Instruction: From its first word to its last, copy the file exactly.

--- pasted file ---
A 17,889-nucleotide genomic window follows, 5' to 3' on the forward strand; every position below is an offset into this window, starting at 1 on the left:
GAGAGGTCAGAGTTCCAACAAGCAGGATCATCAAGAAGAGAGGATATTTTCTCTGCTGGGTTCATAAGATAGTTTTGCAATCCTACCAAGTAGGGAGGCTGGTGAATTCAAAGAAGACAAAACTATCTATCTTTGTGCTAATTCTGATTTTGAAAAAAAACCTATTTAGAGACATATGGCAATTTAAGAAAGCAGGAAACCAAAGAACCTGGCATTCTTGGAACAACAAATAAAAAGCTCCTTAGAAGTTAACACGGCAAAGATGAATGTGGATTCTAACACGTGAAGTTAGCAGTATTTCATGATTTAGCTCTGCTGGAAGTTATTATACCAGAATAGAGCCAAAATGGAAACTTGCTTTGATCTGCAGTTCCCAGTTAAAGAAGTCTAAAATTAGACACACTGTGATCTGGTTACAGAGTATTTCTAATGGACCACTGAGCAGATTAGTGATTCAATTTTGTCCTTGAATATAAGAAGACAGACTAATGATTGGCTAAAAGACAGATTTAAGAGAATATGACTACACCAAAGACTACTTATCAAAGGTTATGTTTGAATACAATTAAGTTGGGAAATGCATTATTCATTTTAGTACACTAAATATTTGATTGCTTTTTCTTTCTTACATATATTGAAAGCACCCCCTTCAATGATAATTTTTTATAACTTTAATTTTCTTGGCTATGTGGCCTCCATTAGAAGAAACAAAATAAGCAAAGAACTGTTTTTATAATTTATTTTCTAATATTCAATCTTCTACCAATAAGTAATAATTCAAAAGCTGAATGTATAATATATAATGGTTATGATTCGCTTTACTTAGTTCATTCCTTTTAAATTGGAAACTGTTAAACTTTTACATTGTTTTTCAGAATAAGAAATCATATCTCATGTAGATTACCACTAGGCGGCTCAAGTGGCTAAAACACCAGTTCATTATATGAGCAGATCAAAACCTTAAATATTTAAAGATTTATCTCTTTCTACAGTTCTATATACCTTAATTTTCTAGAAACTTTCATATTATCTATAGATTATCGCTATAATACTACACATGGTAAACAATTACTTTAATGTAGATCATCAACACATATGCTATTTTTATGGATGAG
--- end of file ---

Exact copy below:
A 17,889-nucleotide genomic window follows, 5' to 3' on the forward strand; every position below is an offset into this window, starting at 1 on the left:
GAGAGGTCAGAGTTCCAACAAGCAGGATCATCAAGAAGAGAGGATATTTTCTCTGCTGGGTTCATAAGATAGTTTTGCAATCCTACCAAGTAGGGAGGCTGGTGAATTCAAAGAAGACAAAACTATCTATCTTTGTGCTAATTCTGATTTTGAAAAAAAACCTATTTAGAGACATATGGCAATTTAAGAAAGCAGGAAACCAAAGAACCTGGCATTCTTGGAACAACAAATAAAAAGCTCCTTAGAAGTTAACACGGCAAAGATGAATGTGGATTCTAACACGTGAAGTTAGCAGTATTTCATGATTTAGCTCTGCTGGAAGTTATTATACCAGAATAGAGCCAAAATGGAAACTTGCTTTGATCTGCAGTTCCCAGTTAAAGAAGTCTAAAATTAGACACACTGTGATCTGGTTACAGAGTATTTCTAATGGACCACTGAGCAGATTAGTGATTCAATTTTGTCCTTGAATATAAGAAGACAGACTAATGATTGGCTAAAAGACAGATTTAAGAGAATATGACTACACCAAAGACTACTTATCAAAGGTTATGTTTGAATACAATTAAGTTGGGAAATGCATTATTCATTTTAGTACACTAAATATTTGATTGCTTTTTCTTTCTTACATATATTGAAAGCACCCCCTTCAATGATAATTTTTTATAACTTTAATTTTCTTGGCTATGTGGCCTCCATTAGAAGAAACAAAATAAGCAAAGAACTGTTTTTATAATTTATTTTCTAATATTCAATCTTCTACCAATAAGTAATAATTCAAAAGCTGAATGTATAATATATAATGGTTATGATTCGCTTTACTTAGTTCATTCCTTTTAAATTGGAAACTGTTAAACTTTTACATTGTTTTTCAGAATAAGAAATCATATCTCATGTAGATTACCACTAGGCGGCTCAAGTGGCTAAAACACCAGTTCATTATATGAGCAGATCAAAACCTTAAATATTTAAAGATTTATCTCTTTCTACAGTTCTATATACCTTAATTTTCTAGAAACTTTCATATTATCTATAGATTATCGCTATAATACTACACATGGTAAACAATTACTTTAATGTAGATCATCAACACATATGCTATTTTTATGGATGAG